William Shakespeare

The Biography

Biographical Background

William Shakespeare, allegedly born April 23 1564 in Stratford-upon-Avon. William married Anne Hathaway on November 28 1582 at the young age of 18 years old; Anne was 26. Together, Anne and William, had 3 children. Their first child was Susanna. They later had twins, Hamnet and Judith. Sadly, Hamnet died at 11 years old from a sickness.


In London around 1588, William began to establish himself as an actor and playwright. By 1594, William was not only a successful play writer, poet and actor, he was a managing partner in the operation. His company was the most successful in London in his day.


William Shakespeare allegedly died on his birthday, April 23, 1616. He will be remembered as a "body of work that will never be equaled in western civilization".

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The Globe Theater

The Globe Theater, located in London, was one of the four major theaters in this area. This theater held a seating capacity of up to 3,000 spectators. The theater was build in 1576 by James Burbage. It would be used to host Shakespeares greatest plays.


In 1613, a tragedy happened. During the Henry VIII performance, The Globe Theater was burned down when a canon struck the building. Luckily, the theater was remade before William's death. It continued operating until 1642, when the Puritans closed it down.

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Life in Elizabethan England

William Shakespeare lived in the Elizabethan era of England. Back in the day you could buy arrows from the fletcher, drugs from the apothecary, get some dental work done at the Barber Surgeon and they had your very own household nurses that were there to take care of infants and young children.


A female servant was known as a maid. A male equivalent was known as a groom. A Steward was someone who overseas the running of estates.


The City of London wasn't all beauty. It had some grotesque things about it. There were sometimes criminals chained to the banks. The streets were slender, dated and they were slimy and wet. Unfortunately, there was no drainage. They would empty their Chamber pots, also known as jordans, out the window. That without a doubt would leave a foul smell.


Sickness in Elizabethan England


There was a sickness that went around in this era called "The bubonic plague". Also known as "The Black Death". The main way the disease was spread was through fleas that lived on animals, especially rodents. If a family member caught this deadly virus, no members of the family were allowed to leave the house and no one was allowed to enter. The house would be locked and bolted from the outside to insure of this.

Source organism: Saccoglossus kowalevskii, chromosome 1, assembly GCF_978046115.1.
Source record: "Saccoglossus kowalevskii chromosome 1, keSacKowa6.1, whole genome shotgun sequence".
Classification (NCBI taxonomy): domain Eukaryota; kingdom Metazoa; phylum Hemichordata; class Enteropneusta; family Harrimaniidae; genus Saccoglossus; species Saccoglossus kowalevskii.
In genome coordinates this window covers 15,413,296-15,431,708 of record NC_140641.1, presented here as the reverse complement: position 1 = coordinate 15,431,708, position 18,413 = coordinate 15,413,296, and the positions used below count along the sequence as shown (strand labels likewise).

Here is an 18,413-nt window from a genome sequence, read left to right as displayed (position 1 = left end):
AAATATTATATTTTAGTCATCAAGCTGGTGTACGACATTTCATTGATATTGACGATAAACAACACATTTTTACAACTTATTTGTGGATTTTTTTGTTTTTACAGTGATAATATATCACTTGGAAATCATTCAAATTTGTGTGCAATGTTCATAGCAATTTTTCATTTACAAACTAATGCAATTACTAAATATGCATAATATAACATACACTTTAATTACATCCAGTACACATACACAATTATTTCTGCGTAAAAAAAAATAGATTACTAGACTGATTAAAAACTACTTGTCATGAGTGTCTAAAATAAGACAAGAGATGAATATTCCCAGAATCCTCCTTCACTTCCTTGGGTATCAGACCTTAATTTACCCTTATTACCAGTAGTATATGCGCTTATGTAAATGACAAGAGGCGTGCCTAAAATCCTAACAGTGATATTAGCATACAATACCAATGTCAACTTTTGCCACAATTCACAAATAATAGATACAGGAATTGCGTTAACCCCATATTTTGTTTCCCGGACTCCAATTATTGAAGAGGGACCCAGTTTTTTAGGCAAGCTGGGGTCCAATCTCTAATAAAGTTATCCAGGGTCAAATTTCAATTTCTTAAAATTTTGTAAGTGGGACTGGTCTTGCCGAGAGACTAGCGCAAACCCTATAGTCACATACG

Since no one could leave the house if a family member was sick, watchmen would put food in baskets that were lowered from a window in the house.


This sickness was so serious that outbreaks of the disease would occur and it forced the Theater to close three times, in 1593, 1603, and 1608.

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William Shakespeare Plays

There were three themes to William's plays; History, Tragedy and Comedy. He made 10 Historic plays, one of them being "Richard II". 10 Tragic plays were made, one of them being "King Lear". There were 17 Comic plays made, one of them being "As you like it". A famous play that might ring a bell would be Romeo and Juliet, which would fall under the Tragedy theme.


Concordance of Shakespeare's Complete Works


Twelfth Night

(line 1905)

I know of none;

Nor know I you by voice or any feature:

I hate ingratitude more in a man,

Than lying, vainess, babbling, drunkenness

or any taint of vice whose strong corruption

Inhabits our frail blood.


In my opinion, I think that Shakespeare is trying to explain how he very much dislikes when a person has a lack of appreciation, or thanklessness more than any other imperfection in ones personality. The word "frail" itself means weak and delicate. I think he is trying to say that we are all human and we all feel something, the least you could do is be grateful for what you have and what people give you.